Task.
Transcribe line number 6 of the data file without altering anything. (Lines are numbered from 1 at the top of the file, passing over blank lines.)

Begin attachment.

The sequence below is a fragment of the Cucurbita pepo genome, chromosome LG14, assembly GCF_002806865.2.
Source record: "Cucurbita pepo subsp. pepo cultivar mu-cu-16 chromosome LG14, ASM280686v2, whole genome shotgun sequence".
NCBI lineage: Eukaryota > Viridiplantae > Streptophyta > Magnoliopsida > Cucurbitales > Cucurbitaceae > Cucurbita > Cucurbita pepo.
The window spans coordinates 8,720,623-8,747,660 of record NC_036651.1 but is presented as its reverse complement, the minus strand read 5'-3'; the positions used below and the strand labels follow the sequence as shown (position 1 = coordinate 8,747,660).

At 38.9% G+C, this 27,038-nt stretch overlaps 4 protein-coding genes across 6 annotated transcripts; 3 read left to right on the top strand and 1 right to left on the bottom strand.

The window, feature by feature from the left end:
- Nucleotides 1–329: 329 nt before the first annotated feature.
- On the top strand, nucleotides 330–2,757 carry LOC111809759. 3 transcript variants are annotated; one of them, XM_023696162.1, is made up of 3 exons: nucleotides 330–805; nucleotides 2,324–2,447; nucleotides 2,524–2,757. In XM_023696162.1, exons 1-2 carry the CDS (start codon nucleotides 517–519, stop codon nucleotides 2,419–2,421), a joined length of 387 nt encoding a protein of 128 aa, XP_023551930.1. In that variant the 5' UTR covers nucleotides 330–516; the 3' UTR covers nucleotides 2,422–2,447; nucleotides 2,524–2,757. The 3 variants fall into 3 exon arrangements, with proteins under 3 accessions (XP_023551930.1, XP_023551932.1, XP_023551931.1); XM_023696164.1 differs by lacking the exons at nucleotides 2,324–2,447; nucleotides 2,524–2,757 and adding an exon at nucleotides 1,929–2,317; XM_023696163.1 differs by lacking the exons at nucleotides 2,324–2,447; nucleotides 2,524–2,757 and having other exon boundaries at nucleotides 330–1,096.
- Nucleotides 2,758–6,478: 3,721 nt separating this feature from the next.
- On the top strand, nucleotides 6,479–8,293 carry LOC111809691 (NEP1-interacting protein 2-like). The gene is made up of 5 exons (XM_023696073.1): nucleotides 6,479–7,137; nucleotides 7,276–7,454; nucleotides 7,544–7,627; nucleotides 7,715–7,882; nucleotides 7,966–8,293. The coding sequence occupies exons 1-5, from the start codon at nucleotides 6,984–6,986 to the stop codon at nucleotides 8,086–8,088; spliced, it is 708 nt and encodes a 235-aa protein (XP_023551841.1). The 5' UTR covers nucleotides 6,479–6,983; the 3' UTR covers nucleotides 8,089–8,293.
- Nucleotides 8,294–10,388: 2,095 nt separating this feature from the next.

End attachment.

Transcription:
The window, feature by feature from the left end: